Flood Freed Gators in Rio Neighborhood. Officials Said It Was Too Dangerous to Help.
Several people in her community did lose everything, and are sleeping in a local church, relying on donations to eat, she said.
“It’s complete chaos here,” she said. “We are really scared, we don’t know how to defend ourselves. These wild animals are totally free now, they could attack us. We don’t know if they’re hungry, what their reaction will be if we see them.”
She dismissed the government’s explanation for why officials did not enter the favela, saying that the mayor himself had been there this year, making promises to improve their lives. Others echoed her on social media, poking fun at the city officials’ excuse that the neighborhood was too dangerous to enter.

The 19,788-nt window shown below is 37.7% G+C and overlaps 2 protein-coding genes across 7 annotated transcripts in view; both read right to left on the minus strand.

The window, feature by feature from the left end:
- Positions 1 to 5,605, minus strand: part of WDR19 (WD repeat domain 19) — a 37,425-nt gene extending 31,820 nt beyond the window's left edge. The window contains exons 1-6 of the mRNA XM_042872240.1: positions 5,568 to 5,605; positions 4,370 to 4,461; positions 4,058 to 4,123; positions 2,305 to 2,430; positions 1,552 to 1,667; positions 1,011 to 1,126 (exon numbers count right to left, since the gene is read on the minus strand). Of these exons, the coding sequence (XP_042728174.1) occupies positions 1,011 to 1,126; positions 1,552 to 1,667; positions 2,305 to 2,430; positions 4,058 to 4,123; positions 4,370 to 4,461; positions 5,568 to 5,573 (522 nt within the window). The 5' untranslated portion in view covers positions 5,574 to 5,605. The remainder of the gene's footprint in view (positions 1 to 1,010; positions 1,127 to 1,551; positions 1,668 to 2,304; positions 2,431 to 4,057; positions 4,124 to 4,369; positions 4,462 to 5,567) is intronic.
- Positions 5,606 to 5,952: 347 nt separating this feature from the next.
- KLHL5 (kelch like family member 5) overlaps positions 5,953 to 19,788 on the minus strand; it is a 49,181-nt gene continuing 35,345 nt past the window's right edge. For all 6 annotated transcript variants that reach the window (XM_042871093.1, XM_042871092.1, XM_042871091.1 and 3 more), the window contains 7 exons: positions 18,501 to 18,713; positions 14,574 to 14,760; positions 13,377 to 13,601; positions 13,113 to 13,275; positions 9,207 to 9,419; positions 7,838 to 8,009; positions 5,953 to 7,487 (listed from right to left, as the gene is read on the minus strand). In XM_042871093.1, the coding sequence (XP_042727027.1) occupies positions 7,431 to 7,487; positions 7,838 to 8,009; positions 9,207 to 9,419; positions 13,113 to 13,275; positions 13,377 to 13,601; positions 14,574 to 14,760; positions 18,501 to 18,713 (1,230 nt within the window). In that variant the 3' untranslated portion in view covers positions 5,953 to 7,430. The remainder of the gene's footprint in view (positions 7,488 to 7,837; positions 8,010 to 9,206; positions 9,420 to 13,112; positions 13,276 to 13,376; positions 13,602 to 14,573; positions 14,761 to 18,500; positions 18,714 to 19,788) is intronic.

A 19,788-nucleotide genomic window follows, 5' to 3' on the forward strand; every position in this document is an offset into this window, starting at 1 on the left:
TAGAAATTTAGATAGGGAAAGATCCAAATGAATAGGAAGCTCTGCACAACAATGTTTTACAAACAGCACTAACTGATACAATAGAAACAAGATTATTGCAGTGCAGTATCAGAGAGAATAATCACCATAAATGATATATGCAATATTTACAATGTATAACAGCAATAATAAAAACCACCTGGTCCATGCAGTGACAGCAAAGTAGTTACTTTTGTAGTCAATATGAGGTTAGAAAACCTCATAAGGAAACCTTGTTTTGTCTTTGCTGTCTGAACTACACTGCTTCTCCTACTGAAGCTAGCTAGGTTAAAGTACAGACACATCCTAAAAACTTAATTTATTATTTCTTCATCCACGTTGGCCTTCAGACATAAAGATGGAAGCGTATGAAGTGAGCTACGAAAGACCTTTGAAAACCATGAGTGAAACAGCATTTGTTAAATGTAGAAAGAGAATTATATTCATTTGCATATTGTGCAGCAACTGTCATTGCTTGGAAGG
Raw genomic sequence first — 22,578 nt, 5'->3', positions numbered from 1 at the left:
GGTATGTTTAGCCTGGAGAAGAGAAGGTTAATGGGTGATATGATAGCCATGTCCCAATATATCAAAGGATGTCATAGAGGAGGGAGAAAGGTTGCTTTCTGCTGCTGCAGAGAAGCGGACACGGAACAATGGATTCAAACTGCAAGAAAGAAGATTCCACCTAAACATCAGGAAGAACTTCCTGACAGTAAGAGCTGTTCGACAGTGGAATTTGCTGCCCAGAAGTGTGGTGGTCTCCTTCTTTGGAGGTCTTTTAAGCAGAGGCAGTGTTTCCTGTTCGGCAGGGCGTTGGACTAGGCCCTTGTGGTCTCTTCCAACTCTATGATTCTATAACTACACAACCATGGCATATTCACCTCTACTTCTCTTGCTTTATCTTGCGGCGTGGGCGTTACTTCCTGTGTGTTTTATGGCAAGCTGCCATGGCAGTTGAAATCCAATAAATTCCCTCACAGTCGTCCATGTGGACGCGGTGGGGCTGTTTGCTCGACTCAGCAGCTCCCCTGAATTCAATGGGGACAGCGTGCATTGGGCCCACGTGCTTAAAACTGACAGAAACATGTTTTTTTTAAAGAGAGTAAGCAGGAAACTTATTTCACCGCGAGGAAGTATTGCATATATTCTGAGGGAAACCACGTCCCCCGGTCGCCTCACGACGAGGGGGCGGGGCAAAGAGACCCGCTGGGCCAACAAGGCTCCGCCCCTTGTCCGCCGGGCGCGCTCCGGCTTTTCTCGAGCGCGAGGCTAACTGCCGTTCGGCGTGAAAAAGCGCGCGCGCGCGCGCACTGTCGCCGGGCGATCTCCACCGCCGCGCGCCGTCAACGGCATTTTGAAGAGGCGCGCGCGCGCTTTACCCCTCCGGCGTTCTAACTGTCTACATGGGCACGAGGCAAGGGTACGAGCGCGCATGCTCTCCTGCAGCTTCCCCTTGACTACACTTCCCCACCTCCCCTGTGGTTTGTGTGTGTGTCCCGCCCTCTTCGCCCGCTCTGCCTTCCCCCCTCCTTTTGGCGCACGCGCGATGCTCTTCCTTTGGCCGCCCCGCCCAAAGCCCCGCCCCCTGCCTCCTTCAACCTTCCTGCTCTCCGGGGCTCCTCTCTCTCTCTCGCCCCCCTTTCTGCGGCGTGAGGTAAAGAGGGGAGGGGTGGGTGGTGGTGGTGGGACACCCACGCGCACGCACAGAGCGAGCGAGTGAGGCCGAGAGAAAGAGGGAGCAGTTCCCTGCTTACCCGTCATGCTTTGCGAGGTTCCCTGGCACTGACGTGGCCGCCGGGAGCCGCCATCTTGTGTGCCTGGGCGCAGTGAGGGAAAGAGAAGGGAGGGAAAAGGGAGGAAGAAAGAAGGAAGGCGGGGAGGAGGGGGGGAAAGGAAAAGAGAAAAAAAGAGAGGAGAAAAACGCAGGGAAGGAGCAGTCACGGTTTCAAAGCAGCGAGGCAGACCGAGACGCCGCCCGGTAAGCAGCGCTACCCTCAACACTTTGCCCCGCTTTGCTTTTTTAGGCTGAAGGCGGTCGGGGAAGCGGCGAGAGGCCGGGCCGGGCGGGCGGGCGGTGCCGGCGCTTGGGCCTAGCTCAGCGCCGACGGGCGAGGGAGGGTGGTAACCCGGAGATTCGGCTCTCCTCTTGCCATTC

“Only if the criminals are on boats,” a Facebook user named Vinícius Melo Abade wrote beneath a post on the floods.
“Only if the crocodiles themselves are armed,” wrote another user, Aline Taylor
Ricardo Freitas, a local biologist who has been studying crocodilians in Rio de Janeiro State for 17 years, was not surprised by the existence of a caiman farm inside a favela. People illegally breed caimans across the city to sell to restaurants, he said.
He also suggested that criminals sometimes use the animals to scare kidnapping victims, though there is no evidence that was the case in Favela da Rola.
Mr. Freitas, who dedicates some of his time to rescuing caimans, said that the creatures do not prey on people, but could eat pets. He said there are around 8,000 broad-snouted caimans, the most common species in Rio, in the city’s western zone.
“It sounds like movie stuff,” he said. “But it’s a surreal reality in Rio de Janeiro.”